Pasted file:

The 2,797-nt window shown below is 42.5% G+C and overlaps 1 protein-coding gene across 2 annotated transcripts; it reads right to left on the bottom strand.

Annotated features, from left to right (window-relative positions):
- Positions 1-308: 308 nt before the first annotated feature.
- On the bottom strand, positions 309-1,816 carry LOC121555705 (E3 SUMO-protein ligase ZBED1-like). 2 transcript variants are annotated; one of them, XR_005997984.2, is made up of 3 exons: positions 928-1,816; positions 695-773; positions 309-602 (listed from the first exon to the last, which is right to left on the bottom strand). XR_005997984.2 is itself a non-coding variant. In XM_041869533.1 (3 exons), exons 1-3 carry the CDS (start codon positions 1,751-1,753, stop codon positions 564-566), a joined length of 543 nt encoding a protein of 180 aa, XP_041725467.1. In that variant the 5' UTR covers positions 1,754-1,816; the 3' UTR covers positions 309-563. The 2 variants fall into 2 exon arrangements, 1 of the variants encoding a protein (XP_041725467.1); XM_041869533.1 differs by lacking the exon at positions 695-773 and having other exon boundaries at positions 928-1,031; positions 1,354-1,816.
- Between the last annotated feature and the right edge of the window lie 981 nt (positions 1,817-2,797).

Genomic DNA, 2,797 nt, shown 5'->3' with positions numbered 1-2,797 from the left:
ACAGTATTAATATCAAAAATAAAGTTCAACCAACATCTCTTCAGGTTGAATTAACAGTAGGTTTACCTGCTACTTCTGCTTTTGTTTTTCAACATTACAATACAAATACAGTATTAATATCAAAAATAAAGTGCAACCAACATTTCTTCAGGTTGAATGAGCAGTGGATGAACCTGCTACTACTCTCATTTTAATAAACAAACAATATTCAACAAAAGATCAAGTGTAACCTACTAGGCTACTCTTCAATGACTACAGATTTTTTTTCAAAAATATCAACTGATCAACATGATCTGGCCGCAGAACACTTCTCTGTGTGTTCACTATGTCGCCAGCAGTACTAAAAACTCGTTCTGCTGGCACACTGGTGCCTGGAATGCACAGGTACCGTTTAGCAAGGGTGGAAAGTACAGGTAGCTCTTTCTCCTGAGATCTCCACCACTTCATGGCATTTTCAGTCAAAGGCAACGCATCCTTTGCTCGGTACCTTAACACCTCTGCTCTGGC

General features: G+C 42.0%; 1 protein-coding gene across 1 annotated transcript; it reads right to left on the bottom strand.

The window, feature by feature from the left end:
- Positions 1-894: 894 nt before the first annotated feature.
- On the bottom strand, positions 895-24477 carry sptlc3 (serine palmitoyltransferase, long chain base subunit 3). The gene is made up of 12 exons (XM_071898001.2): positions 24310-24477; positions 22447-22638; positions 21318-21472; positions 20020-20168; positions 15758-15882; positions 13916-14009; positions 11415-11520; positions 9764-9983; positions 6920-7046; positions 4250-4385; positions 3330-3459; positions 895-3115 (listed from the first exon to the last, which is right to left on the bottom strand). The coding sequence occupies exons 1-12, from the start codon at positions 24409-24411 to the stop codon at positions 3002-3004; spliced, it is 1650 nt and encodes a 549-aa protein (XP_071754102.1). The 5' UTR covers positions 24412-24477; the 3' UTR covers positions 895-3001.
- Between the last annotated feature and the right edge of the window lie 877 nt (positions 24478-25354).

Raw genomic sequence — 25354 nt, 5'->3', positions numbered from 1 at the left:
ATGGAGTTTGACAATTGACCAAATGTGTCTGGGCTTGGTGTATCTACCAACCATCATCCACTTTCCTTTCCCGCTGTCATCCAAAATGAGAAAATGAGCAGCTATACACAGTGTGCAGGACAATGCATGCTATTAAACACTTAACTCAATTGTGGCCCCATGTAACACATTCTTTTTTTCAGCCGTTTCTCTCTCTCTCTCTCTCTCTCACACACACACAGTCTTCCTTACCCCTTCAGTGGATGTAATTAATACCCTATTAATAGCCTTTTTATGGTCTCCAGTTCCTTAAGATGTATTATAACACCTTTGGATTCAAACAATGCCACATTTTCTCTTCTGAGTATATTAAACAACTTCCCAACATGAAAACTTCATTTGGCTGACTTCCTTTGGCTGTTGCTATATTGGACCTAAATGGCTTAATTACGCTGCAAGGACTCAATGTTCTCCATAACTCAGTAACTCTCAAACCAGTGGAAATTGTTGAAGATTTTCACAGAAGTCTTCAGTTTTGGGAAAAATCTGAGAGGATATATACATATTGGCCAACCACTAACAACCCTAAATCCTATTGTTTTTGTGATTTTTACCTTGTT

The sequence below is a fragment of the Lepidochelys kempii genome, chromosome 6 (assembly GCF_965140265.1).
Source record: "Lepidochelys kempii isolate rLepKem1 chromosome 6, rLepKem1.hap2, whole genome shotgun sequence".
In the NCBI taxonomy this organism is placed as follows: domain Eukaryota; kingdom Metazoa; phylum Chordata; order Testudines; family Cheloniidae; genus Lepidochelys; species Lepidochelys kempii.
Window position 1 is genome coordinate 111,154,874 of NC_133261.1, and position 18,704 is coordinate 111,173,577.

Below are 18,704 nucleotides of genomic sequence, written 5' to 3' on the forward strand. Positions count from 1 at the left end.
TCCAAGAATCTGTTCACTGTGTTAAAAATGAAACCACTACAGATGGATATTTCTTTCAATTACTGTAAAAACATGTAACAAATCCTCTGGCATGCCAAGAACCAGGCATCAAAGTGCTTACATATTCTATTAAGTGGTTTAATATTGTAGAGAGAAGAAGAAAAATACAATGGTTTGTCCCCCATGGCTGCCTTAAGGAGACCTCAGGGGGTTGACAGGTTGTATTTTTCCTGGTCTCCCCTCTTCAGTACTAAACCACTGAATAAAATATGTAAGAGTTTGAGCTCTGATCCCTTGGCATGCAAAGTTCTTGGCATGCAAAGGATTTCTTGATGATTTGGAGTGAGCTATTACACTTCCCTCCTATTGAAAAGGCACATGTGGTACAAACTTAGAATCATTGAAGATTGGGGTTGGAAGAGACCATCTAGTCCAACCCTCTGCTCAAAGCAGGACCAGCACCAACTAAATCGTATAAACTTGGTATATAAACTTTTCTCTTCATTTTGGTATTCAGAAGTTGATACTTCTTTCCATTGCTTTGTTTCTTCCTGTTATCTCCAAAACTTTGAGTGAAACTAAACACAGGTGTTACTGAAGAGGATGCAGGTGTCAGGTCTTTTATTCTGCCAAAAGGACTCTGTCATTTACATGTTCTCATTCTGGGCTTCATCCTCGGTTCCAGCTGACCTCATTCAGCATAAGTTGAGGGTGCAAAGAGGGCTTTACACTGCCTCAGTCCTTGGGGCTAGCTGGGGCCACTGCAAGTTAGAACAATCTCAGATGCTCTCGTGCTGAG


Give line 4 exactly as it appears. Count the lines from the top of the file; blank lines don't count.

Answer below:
- On the bottom strand, positions 309-1,816 carry LOC121555705 (E3 SUMO-protein ligase ZBED1-like). 2 transcript variants are annotated; one of them, XR_005997984.2, is made up of 3 exons: positions 928-1,816; positions 695-773; positions 309-602 (listed from the first exon to the last, which is right to left on the bottom strand). XR_005997984.2 is itself a non-coding variant. In XM_041869533.1 (3 exons), exons 1-3 carry the CDS (start codon positions 1,751-1,753, stop codon positions 564-566), a joined length of 543 nt encoding a protein of 180 aa, XP_041725467.1. In that variant the 5' UTR covers positions 1,754-1,816; the 3' UTR covers positions 309-563. The 2 variants fall into 2 exon arrangements, 1 of the variants encoding a protein (XP_041725467.1); XM_041869533.1 differs by lacking the exon at positions 695-773 and having other exon boundaries at positions 928-1,031; positions 1,354-1,816.